Additional Ideas (Variations on the Theme): You can even use your harvest jar at work, placed on your desk. If negativity roams the office and you're wishing for a better environment, add dried African Basil, lavender, and rosemary from your garden to make a wish/potpourri jar. African Basil or Purple Ruffle Basil makes a stunning and fragrant, artistic statement as well as magickally providing harmony (called sympathy) in any environment. Use rosemary for her powerful cleansing properties, and lavender not only for the aroma and the beautiful color, but also for her soothing capabilities. For quick, offset color, throw in some dried marigolds—success, success, success! At home? Everyone in the family can make a harvest wish jar. Line the finished jars up on the mantle when completed, or use as a centerpiece laced with silk flowers or other decorations to match the season. For a larger centerpiece (say, for a harvest ritual), use a bigger jar that will captivate the guests and allow them to add their own harvest wish with the prerequisite nine pennies. Ring the collective wish jar with tea candles or tapers. As the dining room table collects the chi (energy) of the entire household, placement there would be an excellent choice.

Average Cost of This Project (prices will vary due to your location and size of jar):

  • Canning Jar: prices range from .99 to 1.79 depending on where you shop and the size you buy. Larger jars will naturally cost a bit more. Budget tight? You can find them cheap at flea markets (read my article on magickal haggling in the appendix of HedgeWitch to help you land great deals!).
  • Paper, Pictures, Ribbon: If you use what you have around the house and clips from magazines, then there is no cost here. Take your own pictures, use altered art, or purchase wrapping paper or decorative seasonal paper (average cost with ribbon is about $4.00)
  • Glue: $1.00
  • Pennies: 9 cents to begin

Total Lowest Estimated Cost (What I spent): $2.08
Total Time of Project: 30 minutes (this does not include design time—if you are like me, and putz, it will take you longer.)

If you enjoyed making this project, why not do one for Yule? The wish jar makes a great gift idea, too! Empowered jars can be filled with potpourri, buttons, keys…your creativity is the limit! And what's best? It's a gift from the Chi.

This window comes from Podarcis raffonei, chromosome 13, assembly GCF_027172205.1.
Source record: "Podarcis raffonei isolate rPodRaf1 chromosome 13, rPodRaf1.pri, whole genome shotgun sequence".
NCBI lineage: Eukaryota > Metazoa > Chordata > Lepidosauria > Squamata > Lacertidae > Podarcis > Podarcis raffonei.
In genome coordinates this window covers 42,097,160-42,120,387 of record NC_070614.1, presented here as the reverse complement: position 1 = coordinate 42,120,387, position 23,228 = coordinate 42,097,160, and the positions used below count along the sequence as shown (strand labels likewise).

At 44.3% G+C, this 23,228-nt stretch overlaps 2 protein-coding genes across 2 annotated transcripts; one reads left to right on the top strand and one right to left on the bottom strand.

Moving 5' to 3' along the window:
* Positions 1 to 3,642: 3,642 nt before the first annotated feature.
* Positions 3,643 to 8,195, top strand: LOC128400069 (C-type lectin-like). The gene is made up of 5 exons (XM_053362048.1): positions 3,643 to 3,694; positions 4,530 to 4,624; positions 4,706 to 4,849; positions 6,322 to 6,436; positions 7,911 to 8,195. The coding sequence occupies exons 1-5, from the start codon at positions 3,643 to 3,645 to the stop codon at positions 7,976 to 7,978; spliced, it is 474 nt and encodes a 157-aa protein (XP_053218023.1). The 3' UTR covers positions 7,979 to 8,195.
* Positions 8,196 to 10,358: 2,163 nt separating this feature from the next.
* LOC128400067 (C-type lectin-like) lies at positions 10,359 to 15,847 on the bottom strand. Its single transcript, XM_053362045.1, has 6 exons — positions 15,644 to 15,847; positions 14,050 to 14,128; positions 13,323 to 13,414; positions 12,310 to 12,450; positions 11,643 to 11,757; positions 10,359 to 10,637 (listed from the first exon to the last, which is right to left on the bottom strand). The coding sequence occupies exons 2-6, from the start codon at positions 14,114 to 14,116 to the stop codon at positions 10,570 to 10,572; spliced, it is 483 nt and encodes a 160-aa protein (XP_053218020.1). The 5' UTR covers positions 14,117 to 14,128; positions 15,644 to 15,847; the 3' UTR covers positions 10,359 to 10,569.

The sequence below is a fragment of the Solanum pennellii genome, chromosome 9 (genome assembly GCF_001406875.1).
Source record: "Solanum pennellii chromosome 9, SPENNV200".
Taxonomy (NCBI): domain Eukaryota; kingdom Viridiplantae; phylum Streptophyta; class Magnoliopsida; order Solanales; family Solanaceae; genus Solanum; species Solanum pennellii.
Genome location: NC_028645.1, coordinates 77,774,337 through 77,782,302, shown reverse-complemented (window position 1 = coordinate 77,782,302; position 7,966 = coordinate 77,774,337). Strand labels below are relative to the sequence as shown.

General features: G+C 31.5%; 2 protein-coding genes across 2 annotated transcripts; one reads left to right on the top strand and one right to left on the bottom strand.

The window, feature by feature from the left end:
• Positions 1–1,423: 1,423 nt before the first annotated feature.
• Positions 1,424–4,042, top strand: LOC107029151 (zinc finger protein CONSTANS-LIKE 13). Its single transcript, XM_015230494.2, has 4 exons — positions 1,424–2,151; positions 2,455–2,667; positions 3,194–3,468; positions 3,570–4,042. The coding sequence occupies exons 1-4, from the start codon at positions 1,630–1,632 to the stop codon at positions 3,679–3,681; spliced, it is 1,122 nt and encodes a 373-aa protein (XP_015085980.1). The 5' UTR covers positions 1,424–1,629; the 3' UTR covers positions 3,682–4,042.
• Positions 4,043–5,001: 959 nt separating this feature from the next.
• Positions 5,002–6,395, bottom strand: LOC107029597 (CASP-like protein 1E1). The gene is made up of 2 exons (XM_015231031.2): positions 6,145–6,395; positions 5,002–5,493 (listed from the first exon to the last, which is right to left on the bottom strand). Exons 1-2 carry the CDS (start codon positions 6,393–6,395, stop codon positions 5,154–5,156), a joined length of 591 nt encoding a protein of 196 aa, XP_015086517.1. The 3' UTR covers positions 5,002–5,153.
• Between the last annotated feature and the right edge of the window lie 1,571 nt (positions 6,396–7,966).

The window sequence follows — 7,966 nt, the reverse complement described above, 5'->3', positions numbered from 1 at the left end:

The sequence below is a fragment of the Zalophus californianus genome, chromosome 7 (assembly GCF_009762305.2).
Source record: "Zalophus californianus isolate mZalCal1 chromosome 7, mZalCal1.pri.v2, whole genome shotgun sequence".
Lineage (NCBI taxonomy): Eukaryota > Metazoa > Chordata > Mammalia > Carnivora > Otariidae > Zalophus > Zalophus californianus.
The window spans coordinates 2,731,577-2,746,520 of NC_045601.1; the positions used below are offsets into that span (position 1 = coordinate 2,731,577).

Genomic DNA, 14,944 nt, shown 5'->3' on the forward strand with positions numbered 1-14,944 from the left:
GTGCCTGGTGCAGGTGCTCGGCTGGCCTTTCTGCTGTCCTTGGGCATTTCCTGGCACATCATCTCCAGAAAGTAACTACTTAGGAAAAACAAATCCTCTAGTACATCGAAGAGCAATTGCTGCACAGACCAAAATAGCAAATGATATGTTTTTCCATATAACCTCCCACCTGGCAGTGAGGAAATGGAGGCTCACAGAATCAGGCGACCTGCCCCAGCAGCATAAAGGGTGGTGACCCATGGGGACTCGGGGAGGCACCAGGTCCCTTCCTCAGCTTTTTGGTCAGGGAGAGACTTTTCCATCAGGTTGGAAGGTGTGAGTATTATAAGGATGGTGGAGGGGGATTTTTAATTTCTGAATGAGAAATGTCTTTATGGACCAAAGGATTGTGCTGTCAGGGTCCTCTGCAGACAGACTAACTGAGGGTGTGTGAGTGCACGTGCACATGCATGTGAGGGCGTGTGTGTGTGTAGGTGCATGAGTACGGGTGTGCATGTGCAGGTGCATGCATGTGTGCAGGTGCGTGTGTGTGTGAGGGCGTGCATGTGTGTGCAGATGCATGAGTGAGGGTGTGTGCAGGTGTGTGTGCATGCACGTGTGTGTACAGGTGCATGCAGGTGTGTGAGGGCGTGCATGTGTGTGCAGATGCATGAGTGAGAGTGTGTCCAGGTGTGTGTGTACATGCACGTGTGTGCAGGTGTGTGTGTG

I listed the Xron machine in the Harvest Jar instructions because once you have one, you won't know how you lived without it. There are several sizes and for the project in this article you'll only really need the 2.5 model, or to make things easier, the 1.5 and 2.5 models. The Xron machine takes any paper product and affixes a strong glue to the back that you can paste just about anywhere without a lot of muss and fuss or electricity! Just slap the picture in the machine, turn the handle, tear off the paper, pull off the back and you are ready to paste virtually anywhere. Glue types come in permanent and removable (so you can stick one on your absent minded husband's shoe if you have to).

Vintage Magick Blocks
Pick up almost any project magazine these days and you'll find a plethora of Country Prim or Vintage Style art ideas to spice up hearth and home. Here, we're going to take the Vintage fad and make it not only magickal, but also divinatory (if you so desire). You can theme your blocks to a simple harvest, a special affirmation, or something more fun—like Samhain! You can make as many, or as few, as you like. The great thing about this project is that you only have to take your time when actually stamping the blocks. The painting? The sloppier, the better! Here's how you do it!

Supplies I Used:

  • Imaginarium™ unpainted children's blocks in various sizes
  • Rubber Stamps (Rubber Stamps I used in this project: Manufacturer not listed for large letters. Small Letter Blocks: Image Tree. Black Cat: Inkadinkado. Witches Hat: Inkadinkado. No manufacturer listed for small Star. Eye in Triangle: www.ReyFay.com)
  • Black Staz-On Ink (this is a permanent ink, so be careful)
  • Liquitex Acrylic Paints in two colors: Burnt Umber and Burnt Sienna. Don't panic if you can't get these two colors in this brand. What you are looking for is a nice, dark, warm brown and a lighter, redder brown.
  • Paint brush (You don't need an expensive one, though choosing a wider, flat bristle makes the job go faster)
  • Water (to thin the paint to a wash and to clean the brushes)
  • Wet Sponge in bowl of water (I don't have a sink with running water in my studio. To clean the permanent ink from the stamps right away, I let them set on the wet sponge in the bowl of water. When I'm done with a project I carry them all to the sink, use an ink removal product and fingernail brush, and wash them thoroughly. If you just let the ink dry on the stamp [which it does quickly] you won't be able to remove the ink.)